Afoot and light-hearted I take to the open road,
Healthy, free, the world before me,
The long brown path before me leading wherever I choose.
So begins the much-quoted, essentially American poem, “Song of the Open Road,” by the essentially American poet, Walt Whitman--Leaves of Grass, 1856. It all sounds so beckoning as Whitman calls,
Let the paper remain on the desk unwritten, and the book on the shelf unopen’d!
Let the tools remain in the workshop! let the money remain unearn’d!
Let the school stand! mind not the cry of the teacher!
Let the preacher preach in his pulpit! let the lawyer plead in the court, and the judge expound the law.
In addition to Whitman’s frame of mind, two circumstances framed what the poet said. First, he spoke for an era with a frontier yawning in the West. That was the “open” part of the open road. The “road” part, well, that was a road--significantly, not a railroad.
A half-century hence things were different. The frontier no longer yawned, it clenched its teeth--the natives of the land defeated and confined, their usurpers, a settler society, battling the industrial order and, more specifically, its railroads. Those railroads were the agents of change and also the new means of transport for men on the move--who were no longer hailed as frontiersmen or pioneers but rather derided as tramps or hobos.
Mind you, public rhetoric retained a certain patronizing tone of romance in reference to travelers without visible means of support. Newspapermen, echoing Whitman, still referred to them as “knights of the open road.” Now and then, here and there, journalists settled their verbiage on this or that knight and crowned him “King of the Hobos.”
In the autumn of 1912 South Dakota Agricultural College celebrated its first Hobo Day. The college, minding Whitman, “let the school stand” and cancelled classes. Students costumed themselves in rags and paraded as tramps. The college’s homecoming king and queen were titled the King of the Hobos and the Queen of the Hobos. On 31 October 2020 SDSU will again observe its century-old hobo homecoming, which it boasts as “the largest one-day event in the state.”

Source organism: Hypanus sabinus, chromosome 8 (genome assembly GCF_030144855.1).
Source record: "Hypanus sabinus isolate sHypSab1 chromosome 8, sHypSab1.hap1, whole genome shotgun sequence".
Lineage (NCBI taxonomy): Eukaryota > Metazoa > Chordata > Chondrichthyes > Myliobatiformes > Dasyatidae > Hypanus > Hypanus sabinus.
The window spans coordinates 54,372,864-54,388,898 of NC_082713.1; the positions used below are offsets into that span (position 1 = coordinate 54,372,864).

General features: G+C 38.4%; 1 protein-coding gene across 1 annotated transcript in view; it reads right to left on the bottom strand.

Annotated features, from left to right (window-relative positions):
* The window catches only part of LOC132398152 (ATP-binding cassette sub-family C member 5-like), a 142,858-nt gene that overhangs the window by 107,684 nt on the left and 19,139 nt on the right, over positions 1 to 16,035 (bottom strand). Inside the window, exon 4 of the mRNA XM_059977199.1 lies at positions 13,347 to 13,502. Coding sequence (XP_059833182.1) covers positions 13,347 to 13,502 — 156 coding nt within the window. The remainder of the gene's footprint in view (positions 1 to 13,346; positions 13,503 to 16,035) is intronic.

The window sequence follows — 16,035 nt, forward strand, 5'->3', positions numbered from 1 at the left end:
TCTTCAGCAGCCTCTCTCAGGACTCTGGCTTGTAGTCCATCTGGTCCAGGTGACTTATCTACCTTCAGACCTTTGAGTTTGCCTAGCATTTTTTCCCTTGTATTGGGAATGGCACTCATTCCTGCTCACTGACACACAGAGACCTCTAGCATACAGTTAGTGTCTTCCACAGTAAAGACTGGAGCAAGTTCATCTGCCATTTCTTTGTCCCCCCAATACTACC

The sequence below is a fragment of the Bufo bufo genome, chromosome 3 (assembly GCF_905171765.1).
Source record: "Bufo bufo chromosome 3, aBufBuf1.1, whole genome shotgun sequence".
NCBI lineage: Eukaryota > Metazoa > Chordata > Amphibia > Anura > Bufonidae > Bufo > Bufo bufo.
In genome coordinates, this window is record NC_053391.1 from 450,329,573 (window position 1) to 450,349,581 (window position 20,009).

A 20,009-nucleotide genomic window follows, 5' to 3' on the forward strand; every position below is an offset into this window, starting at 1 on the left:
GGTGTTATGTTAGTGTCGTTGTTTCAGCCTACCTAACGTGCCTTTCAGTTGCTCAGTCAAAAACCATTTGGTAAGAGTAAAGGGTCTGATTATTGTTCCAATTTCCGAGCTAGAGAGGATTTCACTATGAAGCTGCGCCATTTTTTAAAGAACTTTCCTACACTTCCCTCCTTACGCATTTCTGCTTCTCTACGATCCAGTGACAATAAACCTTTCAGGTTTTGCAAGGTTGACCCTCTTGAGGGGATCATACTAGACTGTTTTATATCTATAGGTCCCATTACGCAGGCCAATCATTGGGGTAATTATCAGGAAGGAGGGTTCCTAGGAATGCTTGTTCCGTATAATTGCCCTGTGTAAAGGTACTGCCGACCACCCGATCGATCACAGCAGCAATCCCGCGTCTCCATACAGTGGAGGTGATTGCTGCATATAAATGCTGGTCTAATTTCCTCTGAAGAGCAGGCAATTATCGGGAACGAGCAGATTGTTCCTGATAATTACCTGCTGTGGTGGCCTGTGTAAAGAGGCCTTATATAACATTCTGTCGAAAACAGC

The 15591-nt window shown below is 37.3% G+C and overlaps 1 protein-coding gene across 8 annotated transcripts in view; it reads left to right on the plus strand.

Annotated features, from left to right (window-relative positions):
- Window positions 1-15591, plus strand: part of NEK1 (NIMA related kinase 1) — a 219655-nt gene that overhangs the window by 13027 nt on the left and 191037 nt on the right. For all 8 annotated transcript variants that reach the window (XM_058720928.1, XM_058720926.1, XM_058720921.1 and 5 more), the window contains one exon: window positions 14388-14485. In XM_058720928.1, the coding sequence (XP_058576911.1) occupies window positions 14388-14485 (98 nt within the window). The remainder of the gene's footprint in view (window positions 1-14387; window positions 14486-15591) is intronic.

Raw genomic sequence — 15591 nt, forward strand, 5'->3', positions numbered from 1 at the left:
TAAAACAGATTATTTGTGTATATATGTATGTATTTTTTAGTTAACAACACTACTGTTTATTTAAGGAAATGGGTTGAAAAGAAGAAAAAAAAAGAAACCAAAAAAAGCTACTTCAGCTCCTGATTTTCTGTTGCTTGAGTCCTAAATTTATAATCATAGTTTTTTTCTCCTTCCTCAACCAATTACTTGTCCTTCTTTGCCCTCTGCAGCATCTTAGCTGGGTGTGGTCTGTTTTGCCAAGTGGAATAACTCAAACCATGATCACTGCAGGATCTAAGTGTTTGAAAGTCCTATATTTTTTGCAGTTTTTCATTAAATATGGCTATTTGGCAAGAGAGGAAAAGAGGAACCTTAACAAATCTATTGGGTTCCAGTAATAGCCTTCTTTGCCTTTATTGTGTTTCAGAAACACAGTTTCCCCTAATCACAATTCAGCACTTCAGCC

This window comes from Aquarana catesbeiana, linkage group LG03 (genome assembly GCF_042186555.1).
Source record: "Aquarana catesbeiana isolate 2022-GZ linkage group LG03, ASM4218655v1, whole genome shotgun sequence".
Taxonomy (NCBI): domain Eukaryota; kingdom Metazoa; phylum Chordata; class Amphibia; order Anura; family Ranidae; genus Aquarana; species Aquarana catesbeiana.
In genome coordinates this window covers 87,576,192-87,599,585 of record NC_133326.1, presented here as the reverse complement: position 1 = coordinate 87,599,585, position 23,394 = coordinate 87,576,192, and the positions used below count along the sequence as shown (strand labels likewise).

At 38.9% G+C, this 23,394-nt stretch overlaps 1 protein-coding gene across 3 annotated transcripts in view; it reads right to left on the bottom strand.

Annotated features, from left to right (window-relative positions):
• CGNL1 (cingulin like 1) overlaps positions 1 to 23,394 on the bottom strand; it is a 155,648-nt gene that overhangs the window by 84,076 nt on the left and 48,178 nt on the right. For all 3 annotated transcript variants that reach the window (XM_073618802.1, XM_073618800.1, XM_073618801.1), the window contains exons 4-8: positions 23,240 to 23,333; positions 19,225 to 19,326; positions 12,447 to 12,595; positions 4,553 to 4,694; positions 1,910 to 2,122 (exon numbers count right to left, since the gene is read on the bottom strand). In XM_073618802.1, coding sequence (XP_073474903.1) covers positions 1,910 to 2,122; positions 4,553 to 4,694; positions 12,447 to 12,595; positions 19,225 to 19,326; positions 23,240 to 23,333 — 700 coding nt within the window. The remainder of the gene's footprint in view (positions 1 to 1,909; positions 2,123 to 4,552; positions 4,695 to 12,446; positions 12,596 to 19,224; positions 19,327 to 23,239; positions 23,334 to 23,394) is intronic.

The same year that Brookings, South Dakota, celebrated a hobo heritage, the businessmen of Carrington, North Dakota, on 3 December, convened for a “jungle dinner,” the term referencing the hobo jungles under railroad bridges that were beginning to make respectable prairie folk nervous. Members of the Carrington Commercial Club, each carrying a tin can for his supper service, followed chalk marks on the ground to a winter picnic site. Following supper they were happy to repair to the regular commercial club rooms for a business meeting.
If you’re a regular listener to Plains Folk, you may remember that I’ve been rereading a classic work of agricultural history by Earl Hayter entitled The Troubled Farmer: Rural Adjustment to Industrialism, 1850-1900. Hayter identifies hobos, or tramps, as one of the signs of the times that bedeviled rural folk. At first, he writes, the tramps “were generally respected by rural inhabitants, who gave them food and lodging just as they would have done for any stranger coming into the community.” Hard times and increasing numbers made hobos more visible and less welcome, even scary. In this sense the celebrants in Brookings and Carrington were facing their fears. The tramp problem would became a favorite topic of prairie editors, as subsequent Plains Folk essays will detail.